Is it Time to Establish a Deferred Compensation Plan?

Due to profitability, many ethanol industry executives are considering tax impacts to their annual bonuses, writes Joe Leo. Although there are many factors to consider, one option is a deferred compensation plan.
By Joe Leo | October 14, 2014

The ethanol industry is arguably experiencing its most profitable year despite the uncertainty exists with the 2014 renewable volume obligation, distillers grains exports to China and rail transportation logistics difficulties. As a result of this profitability, many executives in the ethanol industry are considering the impact that taxes will have on their annual bonuses, which are frequently tied to the economic performance of their plants. A number of clients have recently inquired about developing deferred compensation plans in order to reduce their taxable income. While it is too late this year for many executives to defer current year income, it is possible to establish a nonqualified deferred compensation plan that will allow deferrals in future years. This tax planning tool can pay dividends, especially if the ethanol industry continues to experience its current profitability. Further, this tool can be very effective for executives as they near retirement age, when they presumably will have less taxable income than they currently have.

Deferring the payment of taxes is nothing new in the ethanol industry. Many corn suppliers are well-versed in deferring payments for corn until their next tax year. The concept of a nonqualified deferred compensation plan operates in much the same way. Electing to defer compensation to a future year, presumably when your taxable income will be lower, can significantly reduce the amount of taxes you pay. There are risks associated with income deferrals that you should be aware of before implementing a nonqualified deferred compensation plan, however.

Participants in nonqualified deferred compensation plans can defer income until a certain date in the future or on the occurrence of some event in the future, such as retirement or termination of employment. Participants in a nonqualified deferred compensation plan should work with their financial advisers to implement a strategy for deferring income that makes sense for their particular circumstances. IRS regulations allow participants in a nonqualified deferred compensation plan to be taxed on the deferred income in the year that it is received, instead of the year the income is earned, provided certain requirements are met. Failure to meet these requirements can result in a 20 percent penalty and interest, which are intended to negate the benefit received from the income deferral. 

The general rule for nonqualified deferred compensation plans is that an employee must elect to defer income in the taxable year, before the year in which the compensation is earned. For example, an employee who wishes to defer a portion of their annual salary for 2015 must elect the deferral on or before Dec. 31. There are exceptions to this general rule for newly hired employees, employees who are newly eligible to participate in the nonqualified deferred compensation plan or when an employer implements a new plan.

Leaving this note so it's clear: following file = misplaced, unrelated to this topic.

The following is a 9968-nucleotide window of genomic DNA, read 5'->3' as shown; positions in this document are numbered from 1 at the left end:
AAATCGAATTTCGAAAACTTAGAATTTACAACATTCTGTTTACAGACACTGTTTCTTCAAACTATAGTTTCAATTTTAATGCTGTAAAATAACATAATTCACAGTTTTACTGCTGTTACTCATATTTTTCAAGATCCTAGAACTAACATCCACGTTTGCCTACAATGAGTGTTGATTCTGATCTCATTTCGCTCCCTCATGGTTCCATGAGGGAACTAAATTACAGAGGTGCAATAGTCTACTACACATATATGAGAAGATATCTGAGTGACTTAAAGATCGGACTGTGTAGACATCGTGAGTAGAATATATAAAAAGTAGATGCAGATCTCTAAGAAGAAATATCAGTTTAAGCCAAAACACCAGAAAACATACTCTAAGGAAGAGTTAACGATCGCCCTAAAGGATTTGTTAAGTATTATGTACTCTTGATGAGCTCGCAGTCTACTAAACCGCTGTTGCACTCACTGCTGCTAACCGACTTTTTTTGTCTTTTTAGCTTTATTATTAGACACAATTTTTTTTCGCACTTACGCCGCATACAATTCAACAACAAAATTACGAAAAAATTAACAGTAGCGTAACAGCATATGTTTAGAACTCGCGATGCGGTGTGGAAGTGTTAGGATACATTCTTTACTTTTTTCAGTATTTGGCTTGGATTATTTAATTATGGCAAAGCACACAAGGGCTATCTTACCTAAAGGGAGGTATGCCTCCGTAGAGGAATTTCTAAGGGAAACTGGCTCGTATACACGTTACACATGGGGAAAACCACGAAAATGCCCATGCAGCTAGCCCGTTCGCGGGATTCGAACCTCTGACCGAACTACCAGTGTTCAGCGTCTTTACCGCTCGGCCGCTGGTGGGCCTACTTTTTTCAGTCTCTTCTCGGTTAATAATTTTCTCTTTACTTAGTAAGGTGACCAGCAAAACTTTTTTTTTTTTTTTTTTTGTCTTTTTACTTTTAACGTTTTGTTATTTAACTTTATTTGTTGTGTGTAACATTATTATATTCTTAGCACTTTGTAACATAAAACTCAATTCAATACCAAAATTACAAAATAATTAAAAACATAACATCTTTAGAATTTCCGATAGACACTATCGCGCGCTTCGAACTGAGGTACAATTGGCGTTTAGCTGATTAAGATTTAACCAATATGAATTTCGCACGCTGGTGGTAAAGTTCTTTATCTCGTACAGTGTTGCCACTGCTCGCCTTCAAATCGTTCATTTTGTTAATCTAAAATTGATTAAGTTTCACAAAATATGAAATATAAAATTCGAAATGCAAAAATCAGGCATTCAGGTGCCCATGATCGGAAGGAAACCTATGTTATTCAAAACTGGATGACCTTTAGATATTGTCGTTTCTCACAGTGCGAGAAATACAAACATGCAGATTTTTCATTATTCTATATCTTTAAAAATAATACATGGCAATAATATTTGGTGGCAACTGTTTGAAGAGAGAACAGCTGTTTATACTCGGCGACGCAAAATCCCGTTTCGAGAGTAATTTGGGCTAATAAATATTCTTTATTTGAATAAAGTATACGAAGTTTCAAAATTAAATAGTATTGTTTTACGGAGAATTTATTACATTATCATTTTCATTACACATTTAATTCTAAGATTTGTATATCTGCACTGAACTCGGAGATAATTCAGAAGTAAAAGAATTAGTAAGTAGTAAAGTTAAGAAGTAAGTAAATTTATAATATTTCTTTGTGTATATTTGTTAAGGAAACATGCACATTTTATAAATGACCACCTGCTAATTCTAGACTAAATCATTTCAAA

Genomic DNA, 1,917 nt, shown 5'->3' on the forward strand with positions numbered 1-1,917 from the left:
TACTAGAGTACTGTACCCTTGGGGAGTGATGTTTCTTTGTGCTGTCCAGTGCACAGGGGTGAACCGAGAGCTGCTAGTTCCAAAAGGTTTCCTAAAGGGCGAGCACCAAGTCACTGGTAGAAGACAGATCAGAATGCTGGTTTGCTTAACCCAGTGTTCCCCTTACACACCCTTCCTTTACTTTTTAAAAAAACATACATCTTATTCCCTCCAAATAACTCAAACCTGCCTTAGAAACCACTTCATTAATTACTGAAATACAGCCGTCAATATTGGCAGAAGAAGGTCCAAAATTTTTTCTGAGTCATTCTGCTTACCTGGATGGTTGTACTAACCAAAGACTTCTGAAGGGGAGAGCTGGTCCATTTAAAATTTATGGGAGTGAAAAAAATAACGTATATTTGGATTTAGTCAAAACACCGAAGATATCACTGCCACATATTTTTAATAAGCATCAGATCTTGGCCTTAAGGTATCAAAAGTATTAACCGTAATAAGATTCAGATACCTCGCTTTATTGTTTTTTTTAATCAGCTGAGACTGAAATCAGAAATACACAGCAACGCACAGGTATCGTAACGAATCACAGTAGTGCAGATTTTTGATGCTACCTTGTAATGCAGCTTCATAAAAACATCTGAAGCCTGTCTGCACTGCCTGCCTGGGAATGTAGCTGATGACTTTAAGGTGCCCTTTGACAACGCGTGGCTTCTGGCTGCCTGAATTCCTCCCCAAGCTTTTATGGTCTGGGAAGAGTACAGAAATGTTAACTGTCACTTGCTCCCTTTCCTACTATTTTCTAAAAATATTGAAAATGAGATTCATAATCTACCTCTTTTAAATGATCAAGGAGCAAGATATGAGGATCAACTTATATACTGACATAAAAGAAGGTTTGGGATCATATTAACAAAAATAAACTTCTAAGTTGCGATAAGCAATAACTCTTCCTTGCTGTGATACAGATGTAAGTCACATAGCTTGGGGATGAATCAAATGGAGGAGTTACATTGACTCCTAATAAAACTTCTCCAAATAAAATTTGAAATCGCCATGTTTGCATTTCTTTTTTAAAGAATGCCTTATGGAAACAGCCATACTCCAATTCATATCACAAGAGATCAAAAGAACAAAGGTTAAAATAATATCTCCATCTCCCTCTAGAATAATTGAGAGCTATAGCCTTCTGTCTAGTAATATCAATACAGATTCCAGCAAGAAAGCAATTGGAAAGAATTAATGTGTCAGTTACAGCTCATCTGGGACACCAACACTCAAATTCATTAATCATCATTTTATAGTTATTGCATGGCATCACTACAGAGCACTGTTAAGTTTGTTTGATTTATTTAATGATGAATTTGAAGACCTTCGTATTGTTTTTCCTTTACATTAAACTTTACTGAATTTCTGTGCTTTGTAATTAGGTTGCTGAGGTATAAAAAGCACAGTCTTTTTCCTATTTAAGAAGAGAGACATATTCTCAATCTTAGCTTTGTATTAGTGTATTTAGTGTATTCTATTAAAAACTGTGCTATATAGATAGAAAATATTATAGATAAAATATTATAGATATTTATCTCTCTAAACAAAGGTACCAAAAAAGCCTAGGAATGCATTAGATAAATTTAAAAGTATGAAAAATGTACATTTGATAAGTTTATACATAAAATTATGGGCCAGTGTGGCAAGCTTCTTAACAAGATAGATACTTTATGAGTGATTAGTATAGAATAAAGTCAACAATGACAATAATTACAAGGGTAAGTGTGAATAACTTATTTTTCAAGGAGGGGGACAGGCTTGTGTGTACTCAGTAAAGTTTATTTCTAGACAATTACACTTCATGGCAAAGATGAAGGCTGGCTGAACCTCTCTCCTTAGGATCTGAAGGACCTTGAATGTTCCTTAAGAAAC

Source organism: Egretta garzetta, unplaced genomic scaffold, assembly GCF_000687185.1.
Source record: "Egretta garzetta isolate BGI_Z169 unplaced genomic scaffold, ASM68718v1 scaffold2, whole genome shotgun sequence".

The deadline for making a deferral is different for performance-based compensation, such as a net income bonus or production related bonus. For performance-based bonuses, the deferral election must be made at least six months before the end of the period for which the performance-based bonus relates. Further, the deferral election cannot be made after the amount of the performance-based pay for that year becomes readily ascertainable. 

Keep in mind that once the deferral election has been made, it may not be revoked except in limited circumstances. Those circumstances include the disability of the employee who has made the deferral election and an unforeseeable emergency experienced by the employee.

There are risks associated with nonqualified deferred compensation plans. These plans are not the same as more traditional retirement vehicles such as 401(k) plans which are held in separate accounts that cannot be reached by an employer’s creditors. Those who have deferred income in a nonqualified plan are subject to losing the entire amount of their deferred income in the event the employer files for bankruptcy or the employer does not have the assets to make the deferred compensation payment when it is due. An executive who participates in a nonqualified deferred compensation plan is a general unsecured creditor of the employer and is subject to the same risks as any other nonsecured creditor. In addition, participants in a nonqualified deferred compensation plan are subject to the risk that tax rates will increase in the future since the participant will pay taxes on the income when it is paid, as opposed to when it is earned. 

Even though nonqualified deferred compensation plans are not without risk, they can be important tax planning tools for executives who are eligible to participate. 

Author: Joe Leo
Attorney, BrownWinick Law Firm
515-242-2462
leo@brownwinick.com